Mar 04, 2011
Editors: Linda A. Goldstein | Jeffrey S. Edelstein | Marc Roth
Agreeing with a decision from the National Advertising Division, a National Advertising Review Board (NARB) panel recommended that Staples discontinue or modify the claim “[I]t’s like getting supplies for FREE.”
In print and Internet materials, Staples made the claims “Buy ANY of these select office supplies, get 100% back in Staples Rewards . . . .It’s like getting supplies for FREE!” and “Buy ANY backpack, get 100% back in Staples Rewards. It’s like getting a FREE backpack!” Customers who registered for the Staples loyalty program received a portion of the cost of their initial purchase in Staples Rewards, which could be used for future purchases. Competitor Office Depot challenged the claims.
The NARB panel determined that given the text, graphical presentation and the emphasis on the word “free,” one of the ads reasonably conveyed the message that consumers who purchased the advertised items would receive another item for free (a backpack, for example). The term “free” was a predominant feature of the ads, the panel noted, and it was presented in capital letters with much larger type size, and usually in a different color from the surrounding type.
“It is clear that Staples is not offering ‘free’ merchandise as suggested by the challenged advertisements,” the panel said. Customers had to buy a product, register or enroll in the loyalty program, wait a month to receive their Rewards points, and then use the points within a limited amount of time. The panel disagreed with Staples’ argument that the word “like” adequately qualified the word “free,” primarily because of the significant emphasis placed on the word “free” in the ads. In addition, the company failed to clearly and conspicuously disclose all of the material conditions related to obtaining Rewards points, particularly the limited time period in which to use the points before expiration. The panel also noted that advertisements can tout the benefits of a loyalty program, but said that Staples’ ads should be modified or discontinued because they created “the strong implication that consumers will receive the referenced merchandise for free or obtain a similarly immediate benefit with their original purchase and do not adequately convey material terms and conditions to counter that message.” In its advertiser’s statement, Staples said it disagreed with the NARB panel’s conclusions but said it would take the recommendations into account in future advertising.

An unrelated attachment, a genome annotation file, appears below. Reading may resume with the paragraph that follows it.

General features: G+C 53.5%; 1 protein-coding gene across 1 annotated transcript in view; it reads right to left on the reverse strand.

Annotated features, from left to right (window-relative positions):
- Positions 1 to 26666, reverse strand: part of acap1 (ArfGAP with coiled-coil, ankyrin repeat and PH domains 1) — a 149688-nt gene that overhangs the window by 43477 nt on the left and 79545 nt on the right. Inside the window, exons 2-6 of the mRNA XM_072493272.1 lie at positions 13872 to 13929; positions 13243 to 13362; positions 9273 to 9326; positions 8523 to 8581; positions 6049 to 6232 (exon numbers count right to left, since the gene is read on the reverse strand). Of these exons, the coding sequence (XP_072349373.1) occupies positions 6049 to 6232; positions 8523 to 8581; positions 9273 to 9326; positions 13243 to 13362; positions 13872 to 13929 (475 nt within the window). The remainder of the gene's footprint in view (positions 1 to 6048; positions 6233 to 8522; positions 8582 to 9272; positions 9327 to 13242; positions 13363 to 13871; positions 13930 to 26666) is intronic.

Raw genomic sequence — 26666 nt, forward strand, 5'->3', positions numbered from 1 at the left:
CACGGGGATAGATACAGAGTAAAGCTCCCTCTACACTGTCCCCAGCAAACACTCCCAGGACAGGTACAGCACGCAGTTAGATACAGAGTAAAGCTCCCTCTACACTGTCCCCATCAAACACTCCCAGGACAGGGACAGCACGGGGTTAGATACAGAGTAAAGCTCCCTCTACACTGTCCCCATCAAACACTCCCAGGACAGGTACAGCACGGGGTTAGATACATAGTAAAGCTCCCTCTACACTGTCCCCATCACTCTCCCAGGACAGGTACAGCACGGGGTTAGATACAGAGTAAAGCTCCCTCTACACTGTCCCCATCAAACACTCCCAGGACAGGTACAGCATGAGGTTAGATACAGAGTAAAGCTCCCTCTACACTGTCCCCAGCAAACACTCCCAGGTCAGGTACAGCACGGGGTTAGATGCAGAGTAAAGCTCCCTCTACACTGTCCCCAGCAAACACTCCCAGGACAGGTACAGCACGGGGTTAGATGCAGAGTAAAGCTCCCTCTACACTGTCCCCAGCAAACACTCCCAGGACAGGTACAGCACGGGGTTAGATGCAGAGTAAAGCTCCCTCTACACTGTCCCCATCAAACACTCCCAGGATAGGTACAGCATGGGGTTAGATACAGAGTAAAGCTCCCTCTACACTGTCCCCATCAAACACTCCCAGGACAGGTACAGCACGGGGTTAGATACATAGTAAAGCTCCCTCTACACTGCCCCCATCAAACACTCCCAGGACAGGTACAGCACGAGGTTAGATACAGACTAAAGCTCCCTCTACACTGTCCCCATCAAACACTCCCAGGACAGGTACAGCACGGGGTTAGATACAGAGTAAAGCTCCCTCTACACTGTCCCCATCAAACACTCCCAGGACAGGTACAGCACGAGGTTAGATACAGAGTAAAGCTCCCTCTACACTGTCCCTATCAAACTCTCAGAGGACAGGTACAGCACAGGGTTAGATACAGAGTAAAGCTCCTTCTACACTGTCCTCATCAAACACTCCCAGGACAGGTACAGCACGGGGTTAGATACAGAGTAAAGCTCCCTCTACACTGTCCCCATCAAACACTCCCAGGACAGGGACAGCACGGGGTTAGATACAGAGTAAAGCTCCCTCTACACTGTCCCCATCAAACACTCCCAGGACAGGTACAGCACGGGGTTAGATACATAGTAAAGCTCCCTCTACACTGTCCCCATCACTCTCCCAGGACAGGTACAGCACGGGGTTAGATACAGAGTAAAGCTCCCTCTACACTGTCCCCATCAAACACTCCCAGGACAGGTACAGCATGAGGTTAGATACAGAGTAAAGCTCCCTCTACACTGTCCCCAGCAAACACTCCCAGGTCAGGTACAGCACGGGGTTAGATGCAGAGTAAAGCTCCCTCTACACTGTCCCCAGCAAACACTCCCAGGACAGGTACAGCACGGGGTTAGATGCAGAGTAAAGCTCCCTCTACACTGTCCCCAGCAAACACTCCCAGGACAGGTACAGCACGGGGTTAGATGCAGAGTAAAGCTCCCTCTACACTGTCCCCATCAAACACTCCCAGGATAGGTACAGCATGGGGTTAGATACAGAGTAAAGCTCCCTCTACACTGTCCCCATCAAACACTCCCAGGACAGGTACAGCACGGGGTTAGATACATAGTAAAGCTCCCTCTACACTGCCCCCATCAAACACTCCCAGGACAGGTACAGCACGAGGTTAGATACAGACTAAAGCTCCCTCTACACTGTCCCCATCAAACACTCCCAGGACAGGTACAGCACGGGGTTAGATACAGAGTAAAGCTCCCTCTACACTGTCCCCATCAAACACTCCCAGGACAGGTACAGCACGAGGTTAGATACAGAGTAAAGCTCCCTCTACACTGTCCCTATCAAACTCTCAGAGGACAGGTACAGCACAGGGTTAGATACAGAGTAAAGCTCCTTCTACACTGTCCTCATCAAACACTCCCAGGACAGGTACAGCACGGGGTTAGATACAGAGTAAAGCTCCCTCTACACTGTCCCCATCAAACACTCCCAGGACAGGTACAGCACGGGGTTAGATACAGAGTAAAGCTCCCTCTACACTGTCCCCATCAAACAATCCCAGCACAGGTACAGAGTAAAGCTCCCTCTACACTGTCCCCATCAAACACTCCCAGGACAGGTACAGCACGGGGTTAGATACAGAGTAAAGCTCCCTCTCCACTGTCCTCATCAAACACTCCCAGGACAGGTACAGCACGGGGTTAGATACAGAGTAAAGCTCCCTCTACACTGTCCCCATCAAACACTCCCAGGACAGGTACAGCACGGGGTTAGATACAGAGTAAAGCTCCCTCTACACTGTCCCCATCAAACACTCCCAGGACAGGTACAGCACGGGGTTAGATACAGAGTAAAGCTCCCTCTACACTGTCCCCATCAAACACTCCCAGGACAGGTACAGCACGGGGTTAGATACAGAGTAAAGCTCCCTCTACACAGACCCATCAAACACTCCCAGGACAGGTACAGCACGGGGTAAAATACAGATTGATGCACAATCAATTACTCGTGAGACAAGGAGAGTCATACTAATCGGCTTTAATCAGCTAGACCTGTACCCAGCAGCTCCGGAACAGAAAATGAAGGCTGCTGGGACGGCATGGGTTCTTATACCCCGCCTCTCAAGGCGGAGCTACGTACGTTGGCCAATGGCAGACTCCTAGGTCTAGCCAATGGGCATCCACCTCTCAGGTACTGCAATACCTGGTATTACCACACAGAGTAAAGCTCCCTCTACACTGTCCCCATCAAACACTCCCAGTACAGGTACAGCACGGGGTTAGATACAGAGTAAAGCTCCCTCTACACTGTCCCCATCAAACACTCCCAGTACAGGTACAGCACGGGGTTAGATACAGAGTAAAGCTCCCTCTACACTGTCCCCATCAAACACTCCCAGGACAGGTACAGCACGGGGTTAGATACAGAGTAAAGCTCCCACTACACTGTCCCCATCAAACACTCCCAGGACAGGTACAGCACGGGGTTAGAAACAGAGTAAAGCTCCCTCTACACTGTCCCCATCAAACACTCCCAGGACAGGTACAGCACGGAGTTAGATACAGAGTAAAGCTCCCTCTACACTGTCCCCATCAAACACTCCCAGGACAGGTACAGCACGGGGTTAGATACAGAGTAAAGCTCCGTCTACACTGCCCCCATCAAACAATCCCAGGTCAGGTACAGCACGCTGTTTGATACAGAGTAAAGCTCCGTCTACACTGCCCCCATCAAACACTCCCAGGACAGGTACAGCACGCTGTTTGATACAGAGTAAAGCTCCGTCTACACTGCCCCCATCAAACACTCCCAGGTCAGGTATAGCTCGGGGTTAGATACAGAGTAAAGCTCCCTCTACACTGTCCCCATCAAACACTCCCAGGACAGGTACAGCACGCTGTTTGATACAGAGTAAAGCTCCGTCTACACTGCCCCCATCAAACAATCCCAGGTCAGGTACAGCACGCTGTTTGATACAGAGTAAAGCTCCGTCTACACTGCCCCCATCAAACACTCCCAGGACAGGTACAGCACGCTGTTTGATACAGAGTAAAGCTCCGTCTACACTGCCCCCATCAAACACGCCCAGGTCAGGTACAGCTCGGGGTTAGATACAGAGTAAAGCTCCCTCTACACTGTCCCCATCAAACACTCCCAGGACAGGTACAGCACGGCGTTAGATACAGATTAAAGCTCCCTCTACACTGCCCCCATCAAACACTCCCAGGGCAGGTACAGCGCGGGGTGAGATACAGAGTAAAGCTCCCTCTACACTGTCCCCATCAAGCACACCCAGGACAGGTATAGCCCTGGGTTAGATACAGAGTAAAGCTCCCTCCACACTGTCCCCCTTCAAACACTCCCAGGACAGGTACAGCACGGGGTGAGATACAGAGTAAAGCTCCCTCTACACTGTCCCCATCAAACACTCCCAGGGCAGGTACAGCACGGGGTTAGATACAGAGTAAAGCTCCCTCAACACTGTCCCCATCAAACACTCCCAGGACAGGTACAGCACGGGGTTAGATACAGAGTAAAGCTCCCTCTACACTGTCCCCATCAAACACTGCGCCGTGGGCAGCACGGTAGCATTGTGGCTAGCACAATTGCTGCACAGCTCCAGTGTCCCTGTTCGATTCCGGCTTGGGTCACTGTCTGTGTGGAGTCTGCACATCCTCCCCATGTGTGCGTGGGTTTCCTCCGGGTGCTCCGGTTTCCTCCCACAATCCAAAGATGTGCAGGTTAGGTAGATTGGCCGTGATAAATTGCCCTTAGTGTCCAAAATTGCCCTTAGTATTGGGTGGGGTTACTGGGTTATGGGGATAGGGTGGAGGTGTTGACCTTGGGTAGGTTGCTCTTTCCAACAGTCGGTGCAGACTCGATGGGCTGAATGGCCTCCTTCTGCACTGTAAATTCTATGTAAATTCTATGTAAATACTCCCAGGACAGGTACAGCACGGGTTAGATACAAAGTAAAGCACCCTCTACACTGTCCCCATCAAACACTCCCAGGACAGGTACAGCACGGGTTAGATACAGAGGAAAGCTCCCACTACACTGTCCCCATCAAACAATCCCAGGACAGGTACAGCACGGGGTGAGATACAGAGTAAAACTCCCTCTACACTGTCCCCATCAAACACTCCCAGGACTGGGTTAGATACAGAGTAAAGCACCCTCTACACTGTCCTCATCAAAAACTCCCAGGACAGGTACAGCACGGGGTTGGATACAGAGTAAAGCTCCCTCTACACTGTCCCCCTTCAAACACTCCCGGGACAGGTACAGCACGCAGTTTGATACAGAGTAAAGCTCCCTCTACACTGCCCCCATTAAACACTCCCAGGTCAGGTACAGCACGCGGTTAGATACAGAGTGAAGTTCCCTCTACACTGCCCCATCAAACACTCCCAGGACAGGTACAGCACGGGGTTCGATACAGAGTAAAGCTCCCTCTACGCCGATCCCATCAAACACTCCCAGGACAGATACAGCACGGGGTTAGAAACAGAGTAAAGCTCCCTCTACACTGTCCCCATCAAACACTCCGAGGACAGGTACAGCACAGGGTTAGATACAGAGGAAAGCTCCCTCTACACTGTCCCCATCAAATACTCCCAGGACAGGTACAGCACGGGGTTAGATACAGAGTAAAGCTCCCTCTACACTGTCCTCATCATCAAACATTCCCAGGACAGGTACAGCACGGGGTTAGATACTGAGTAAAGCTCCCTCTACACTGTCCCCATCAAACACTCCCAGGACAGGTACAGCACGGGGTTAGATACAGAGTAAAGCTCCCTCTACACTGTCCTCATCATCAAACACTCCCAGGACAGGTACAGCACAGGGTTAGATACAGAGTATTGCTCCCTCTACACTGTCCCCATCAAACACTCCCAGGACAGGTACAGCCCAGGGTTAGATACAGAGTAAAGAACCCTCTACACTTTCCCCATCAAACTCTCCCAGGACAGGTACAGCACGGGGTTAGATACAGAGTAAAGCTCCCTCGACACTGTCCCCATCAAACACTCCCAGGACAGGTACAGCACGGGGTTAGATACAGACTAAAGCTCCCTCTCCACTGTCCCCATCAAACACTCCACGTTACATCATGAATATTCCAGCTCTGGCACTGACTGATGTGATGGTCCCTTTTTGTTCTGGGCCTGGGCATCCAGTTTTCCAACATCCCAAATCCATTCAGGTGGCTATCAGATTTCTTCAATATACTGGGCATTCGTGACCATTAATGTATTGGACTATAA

Why it matters: This decision gives companies guidance regarding the NARB’s position on the use of the term “free” in advertising claims. “The term ‘free’ is a powerful advertising term,” the panel emphasized. “Any offer of free merchandise must be made with extreme care. All of the terms, conditions, and obligations necessary for receipt of free merchandise should be set forth clearly and conspicuously at the outset of the offer.”
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Two pieces of federal privacy legislation were recently introduced in the U.S. House of Representatives: Rep. Bobby Rush’s Best Practices Act, which is similar to the bill he introduced last year, and Rep. Jackie Speier’s Do Not Track Me Online Act, which would allow consumers to opt-out from having their personal information tracked by online advertisers.
Rep. Rush (D-Ill.) introduced H.R. 611, which permits companies to collect and use some consumer information as long as consumers have the option to opt-out. Consumers would also have to give prior consent before their information could be shared with third parties. The bill would additionally require companies to disclose information regarding their collection, use, disclosure, merging, and retention of personal information practices, and notify consumers regarding their options. Companies could qualify for a safe harbor from some of the legislation’s requirements by following a self-regulatory program established by the Federal Trade Commission.
Shortly thereafter, Rep. Jackie Speier (D-Ca.) introduced her legislation that is designed to “send a clear message – privacy over profit.” The Do Not Track Me Online Act would empower the FTC to create opt-out regulations, under which consumers could preclude a company from collecting personal information, such as Web activity, geolocation, name, IP address, physical address, e-mail address, driver’s license or Social Security number, and financial account numbers.
The bill also contains disclosure requirements. The legislation would apply to companies engaged in interstate commerce, but exempts sites that collect information from fewer than 10,000 visitors a year. Collection of information for “commonly accepted commercial practices” like fraud prevention are also exempted. The bill would give both the FTC and state attorneys general enforcement authority, with civil penalties up to $11,000 per day.
To read the Best Practices Act, H.R. 611, click here.
To read the Do Not Track Me Online Act, H.R. 654, click here.